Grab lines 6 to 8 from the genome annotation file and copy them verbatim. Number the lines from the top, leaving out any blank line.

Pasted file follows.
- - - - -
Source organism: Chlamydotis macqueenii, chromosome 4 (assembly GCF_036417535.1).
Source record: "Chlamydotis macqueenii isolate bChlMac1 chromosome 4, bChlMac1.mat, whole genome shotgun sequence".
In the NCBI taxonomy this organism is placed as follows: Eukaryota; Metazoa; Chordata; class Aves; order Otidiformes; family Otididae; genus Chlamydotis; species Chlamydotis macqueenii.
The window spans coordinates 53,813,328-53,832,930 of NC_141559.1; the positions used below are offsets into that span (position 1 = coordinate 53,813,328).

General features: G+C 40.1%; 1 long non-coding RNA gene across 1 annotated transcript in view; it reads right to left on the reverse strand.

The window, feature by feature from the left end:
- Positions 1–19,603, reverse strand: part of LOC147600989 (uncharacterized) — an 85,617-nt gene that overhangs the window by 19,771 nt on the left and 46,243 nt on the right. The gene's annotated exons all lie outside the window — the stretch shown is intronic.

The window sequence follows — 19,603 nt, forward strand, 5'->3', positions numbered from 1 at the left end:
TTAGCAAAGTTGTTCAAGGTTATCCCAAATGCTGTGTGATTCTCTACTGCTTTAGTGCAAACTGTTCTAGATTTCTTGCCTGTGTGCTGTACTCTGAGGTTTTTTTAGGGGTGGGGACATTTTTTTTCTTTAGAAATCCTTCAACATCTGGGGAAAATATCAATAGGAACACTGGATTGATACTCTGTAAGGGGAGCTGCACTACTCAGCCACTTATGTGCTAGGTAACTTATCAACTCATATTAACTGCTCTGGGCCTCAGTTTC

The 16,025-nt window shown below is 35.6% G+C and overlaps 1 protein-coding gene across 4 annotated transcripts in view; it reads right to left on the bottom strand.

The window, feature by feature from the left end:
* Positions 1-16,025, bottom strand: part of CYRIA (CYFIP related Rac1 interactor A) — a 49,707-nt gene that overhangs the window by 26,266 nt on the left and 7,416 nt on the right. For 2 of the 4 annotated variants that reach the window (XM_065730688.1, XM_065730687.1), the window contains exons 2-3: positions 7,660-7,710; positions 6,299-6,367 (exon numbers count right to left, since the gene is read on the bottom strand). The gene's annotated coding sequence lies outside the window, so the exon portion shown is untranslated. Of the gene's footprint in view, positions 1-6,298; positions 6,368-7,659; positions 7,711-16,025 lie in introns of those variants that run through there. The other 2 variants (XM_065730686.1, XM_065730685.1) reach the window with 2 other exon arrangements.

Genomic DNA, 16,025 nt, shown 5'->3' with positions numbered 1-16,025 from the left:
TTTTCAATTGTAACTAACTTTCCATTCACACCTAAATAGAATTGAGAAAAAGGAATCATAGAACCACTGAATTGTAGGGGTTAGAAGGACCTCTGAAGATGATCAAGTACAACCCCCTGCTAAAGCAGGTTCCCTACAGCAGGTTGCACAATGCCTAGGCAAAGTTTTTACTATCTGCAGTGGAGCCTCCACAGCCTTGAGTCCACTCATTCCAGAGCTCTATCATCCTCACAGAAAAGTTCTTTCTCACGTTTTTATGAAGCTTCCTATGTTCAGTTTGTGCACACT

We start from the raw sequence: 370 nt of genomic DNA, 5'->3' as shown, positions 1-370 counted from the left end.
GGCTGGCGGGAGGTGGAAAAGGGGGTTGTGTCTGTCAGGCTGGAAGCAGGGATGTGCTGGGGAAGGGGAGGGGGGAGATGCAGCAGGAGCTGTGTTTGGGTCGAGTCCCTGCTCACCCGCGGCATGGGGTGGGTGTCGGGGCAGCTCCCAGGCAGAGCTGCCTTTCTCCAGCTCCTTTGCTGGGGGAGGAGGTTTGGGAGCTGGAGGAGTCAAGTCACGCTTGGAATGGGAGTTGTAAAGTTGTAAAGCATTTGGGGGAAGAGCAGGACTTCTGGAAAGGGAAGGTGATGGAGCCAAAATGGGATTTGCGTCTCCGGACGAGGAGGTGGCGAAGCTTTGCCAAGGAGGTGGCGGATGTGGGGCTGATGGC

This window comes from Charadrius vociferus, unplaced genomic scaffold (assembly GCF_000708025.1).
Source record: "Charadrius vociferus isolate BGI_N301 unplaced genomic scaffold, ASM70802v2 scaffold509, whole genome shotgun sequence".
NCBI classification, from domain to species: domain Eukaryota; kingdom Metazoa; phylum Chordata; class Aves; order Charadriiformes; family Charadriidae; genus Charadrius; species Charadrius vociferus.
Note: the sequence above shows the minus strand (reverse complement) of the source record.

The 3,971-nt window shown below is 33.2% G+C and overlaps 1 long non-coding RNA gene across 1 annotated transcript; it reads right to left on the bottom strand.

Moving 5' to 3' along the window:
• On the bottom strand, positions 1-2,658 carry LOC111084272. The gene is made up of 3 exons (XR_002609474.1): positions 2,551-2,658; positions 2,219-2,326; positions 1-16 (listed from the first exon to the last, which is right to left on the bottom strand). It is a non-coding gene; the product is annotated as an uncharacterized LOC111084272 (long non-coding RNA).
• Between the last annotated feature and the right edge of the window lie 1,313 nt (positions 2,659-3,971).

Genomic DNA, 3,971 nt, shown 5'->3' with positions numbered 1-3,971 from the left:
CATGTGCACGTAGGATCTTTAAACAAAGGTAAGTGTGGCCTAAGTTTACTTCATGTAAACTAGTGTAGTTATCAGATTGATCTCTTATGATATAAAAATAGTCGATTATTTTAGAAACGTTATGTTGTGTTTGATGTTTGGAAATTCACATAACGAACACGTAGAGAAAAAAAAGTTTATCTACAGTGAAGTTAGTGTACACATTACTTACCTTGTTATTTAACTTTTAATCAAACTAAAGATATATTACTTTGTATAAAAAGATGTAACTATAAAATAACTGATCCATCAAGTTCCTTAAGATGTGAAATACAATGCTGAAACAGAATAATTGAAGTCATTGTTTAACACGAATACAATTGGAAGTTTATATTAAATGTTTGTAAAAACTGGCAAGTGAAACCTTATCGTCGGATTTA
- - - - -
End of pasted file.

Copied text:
The window, feature by feature from the left end:
- Positions 1–19,603, reverse strand: part of LOC147600989 (uncharacterized) — an 85,617-nt gene that overhangs the window by 19,771 nt on the left and 46,243 nt on the right. The gene's annotated exons all lie outside the window — the stretch shown is intronic.

The window sequence follows — 19,603 nt, forward strand, 5'->3', positions numbered from 1 at the left end: